An analysis of the SEER (Surveillance, Epidemiology, and End Results) program data has suggested that the age-adjusted annual incidence of melanoma in both young men and women has increased over the past 20 years. The current therapeutic options have shown little success in melanoma management. Therefore, novel mechanism and target-based strategies are needed for the management of this disease. The mammalian SIRT1 or sirtuin (silent mating type information regulation 2 homolog) 1 is a NAD(+)-dependent class III histone deacetylase (HDAC) that has been shown to play important roles in a variety of biological processes and diseases including cancer. Previous studies from our laboratory have demonstrated that 1) SIRT1 is overexpressed in human melanoma cells and tissues; 2) SIRT1 inhibition by Tenovin-1 resulted in decreased growth, viability, and clonogenic survival of melanoma cells; 3) Tenovin-1 treatment resulted in decreased level of SIRT1 protein and increased level of the tumor suppressor p53 (In: AACR Annual Meeting: Proceedings; 2012 March 31-April 4, Chicago, IL; Abstract # 4722). In this study we employed a proteomics approach using gel free Liquid Chromatography-Mass Spectrometry (LC-MS) to identify the downstream molecular targets of SIRT1 in melanoma. The human melanoma G361 cells were treated with Tenovin-1 (25 μM; 48 h) followed by protein extraction. Extracted proteins were precipitated (using 10% TCA and 0.05% DTT), pelleted and washed with acetone and air dried. Samples were re-suspended, labelled, trypsin digested and subjected to LC-MS/MS on a linear trap quadrupole (LTQ) Orbitrap XL. The resultant peptide sequence data were matched against the uniprot_human_FR_CP_090710 database using Mascot (Matrix Sciences, London, UK). Scaffold (version Scaffold_3.6.1, Proteome Software Inc., Portland, OR) was used to validate MS/MS based peptide and protein identifications. Protein identifications were accepted if they could be established at greater than 95% probability and contained at least two identified peptides. The differentially expressed protein data were collected from three different biological replicates. We found 14 proteins (from a total of 1092) which showed +2 fold differential expressions with statistical significance (T-test, p value <0.05). Among these proteins, three proteins were found to be newly expressed whereas one was found to completely disappear following SIRT1 inhibition, under the experimental conditions employed. The differentially expressed proteins identified in our study are associated with RNA processing-, mitochondrial checkpoint- and apoptosis- pathways. Currently, we are in process of validating and ascertaining the functional relevance of these downstream targets. Our provides an improved understanding of SIRT1 downstream targets, which may lead to better strategies for melanoma management.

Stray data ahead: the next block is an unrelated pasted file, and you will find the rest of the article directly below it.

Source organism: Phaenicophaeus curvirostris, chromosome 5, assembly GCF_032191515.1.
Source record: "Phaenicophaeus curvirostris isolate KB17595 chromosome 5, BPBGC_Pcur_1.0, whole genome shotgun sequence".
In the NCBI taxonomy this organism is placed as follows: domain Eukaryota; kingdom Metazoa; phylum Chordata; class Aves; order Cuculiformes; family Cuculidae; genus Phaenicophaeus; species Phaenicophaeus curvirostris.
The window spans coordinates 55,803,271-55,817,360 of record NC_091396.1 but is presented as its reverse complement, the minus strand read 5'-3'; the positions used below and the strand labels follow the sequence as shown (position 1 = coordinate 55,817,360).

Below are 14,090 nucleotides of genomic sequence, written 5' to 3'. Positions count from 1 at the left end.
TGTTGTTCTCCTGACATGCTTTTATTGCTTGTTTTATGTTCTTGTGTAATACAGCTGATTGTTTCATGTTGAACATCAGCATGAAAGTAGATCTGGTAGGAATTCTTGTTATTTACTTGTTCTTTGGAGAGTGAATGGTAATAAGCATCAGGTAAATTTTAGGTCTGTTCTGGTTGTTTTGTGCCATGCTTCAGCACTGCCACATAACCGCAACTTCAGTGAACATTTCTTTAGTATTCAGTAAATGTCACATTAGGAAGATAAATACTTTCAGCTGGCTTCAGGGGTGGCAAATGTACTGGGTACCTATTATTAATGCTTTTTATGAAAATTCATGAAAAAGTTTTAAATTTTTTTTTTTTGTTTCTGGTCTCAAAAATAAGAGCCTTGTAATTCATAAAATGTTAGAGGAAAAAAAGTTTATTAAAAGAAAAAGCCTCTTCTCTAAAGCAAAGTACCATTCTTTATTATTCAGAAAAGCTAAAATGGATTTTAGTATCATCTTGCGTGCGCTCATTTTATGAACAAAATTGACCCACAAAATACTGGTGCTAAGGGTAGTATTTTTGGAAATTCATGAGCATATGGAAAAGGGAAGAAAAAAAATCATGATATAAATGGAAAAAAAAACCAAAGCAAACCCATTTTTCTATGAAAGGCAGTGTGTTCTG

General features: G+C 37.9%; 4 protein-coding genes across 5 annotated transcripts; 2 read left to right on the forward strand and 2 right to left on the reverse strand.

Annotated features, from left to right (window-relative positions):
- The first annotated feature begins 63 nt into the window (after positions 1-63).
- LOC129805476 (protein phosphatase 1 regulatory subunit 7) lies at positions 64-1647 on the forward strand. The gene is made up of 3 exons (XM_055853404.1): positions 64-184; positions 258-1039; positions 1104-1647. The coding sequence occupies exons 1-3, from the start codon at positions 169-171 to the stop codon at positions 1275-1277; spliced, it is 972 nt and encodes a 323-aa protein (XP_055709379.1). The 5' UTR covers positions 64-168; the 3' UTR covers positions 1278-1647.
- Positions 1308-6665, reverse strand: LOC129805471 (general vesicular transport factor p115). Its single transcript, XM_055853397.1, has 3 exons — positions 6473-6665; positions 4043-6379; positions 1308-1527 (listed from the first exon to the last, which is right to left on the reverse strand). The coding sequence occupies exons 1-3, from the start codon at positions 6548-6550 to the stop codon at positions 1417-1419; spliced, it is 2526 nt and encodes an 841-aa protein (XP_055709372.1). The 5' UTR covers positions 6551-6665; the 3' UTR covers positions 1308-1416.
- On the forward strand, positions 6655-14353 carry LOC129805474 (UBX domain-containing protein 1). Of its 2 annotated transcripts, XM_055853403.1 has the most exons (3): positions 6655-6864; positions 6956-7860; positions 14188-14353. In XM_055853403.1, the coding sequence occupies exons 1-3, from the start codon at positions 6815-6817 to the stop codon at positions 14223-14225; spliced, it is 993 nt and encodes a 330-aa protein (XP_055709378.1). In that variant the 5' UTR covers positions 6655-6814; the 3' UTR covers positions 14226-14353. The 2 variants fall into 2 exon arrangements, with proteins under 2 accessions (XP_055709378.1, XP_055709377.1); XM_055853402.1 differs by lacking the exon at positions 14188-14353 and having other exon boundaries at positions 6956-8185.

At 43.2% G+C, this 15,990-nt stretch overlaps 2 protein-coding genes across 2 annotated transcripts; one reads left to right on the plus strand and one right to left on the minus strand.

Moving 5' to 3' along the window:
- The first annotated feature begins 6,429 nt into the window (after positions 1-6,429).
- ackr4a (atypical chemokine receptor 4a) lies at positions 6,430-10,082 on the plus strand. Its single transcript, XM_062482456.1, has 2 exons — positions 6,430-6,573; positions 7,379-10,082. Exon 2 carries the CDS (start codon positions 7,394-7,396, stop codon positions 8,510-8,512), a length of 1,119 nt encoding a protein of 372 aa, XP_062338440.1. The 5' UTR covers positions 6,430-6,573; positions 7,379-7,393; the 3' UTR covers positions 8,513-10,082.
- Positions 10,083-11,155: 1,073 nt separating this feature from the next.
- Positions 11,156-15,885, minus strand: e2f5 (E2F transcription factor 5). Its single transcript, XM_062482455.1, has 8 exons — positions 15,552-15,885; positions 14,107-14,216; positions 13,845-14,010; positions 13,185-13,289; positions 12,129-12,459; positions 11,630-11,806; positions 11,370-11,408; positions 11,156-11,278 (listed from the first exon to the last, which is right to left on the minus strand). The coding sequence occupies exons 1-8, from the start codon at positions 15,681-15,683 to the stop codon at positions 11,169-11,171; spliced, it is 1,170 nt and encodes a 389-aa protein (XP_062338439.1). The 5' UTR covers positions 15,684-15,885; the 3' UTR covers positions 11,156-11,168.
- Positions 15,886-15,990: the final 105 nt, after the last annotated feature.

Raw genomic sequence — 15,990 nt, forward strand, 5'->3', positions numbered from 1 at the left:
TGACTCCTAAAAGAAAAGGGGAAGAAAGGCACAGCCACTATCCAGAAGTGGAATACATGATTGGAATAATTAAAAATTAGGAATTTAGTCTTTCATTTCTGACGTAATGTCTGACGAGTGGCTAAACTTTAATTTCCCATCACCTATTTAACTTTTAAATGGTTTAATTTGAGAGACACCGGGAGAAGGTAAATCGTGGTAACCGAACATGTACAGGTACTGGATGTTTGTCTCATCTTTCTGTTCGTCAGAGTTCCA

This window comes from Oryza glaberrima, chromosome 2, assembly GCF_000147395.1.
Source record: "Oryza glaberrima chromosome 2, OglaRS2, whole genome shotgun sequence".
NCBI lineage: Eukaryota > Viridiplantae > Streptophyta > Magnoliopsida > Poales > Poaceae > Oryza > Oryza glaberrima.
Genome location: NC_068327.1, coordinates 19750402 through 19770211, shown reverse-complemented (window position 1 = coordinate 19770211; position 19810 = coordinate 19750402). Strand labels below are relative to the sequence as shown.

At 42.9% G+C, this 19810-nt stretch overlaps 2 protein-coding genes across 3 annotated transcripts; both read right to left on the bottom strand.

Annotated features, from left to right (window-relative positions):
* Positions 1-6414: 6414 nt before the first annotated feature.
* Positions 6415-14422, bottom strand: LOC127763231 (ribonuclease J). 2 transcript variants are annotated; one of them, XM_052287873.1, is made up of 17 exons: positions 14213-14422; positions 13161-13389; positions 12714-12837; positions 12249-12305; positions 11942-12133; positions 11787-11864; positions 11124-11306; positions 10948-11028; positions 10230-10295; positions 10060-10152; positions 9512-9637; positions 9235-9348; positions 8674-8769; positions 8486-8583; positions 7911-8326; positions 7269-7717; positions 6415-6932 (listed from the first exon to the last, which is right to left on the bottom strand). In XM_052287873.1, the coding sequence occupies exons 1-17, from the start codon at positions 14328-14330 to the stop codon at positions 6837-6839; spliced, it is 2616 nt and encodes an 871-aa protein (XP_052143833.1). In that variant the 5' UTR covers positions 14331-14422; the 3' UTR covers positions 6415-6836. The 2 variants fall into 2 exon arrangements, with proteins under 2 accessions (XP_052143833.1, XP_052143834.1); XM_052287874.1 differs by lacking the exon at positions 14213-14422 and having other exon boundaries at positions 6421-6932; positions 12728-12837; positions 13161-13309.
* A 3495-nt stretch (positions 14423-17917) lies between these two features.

Citation Format: Chandra K. Singh, Jasmine George, Raj Kumar, Nihal Ahmad. Mechanism of anti-proliferative effects of SIRT1 inhibition in melanoma cells: a proteomics approach. [abstract]. In: Proceedings of the 104th Annual Meeting of the American Association for Cancer Research; 2013 Apr 6-10; Washington, DC. Philadelphia (PA): AACR; Cancer Res 2013;73(8 Suppl):Abstract nr 2509. doi:10.1158/1538-7445.AM2013-2509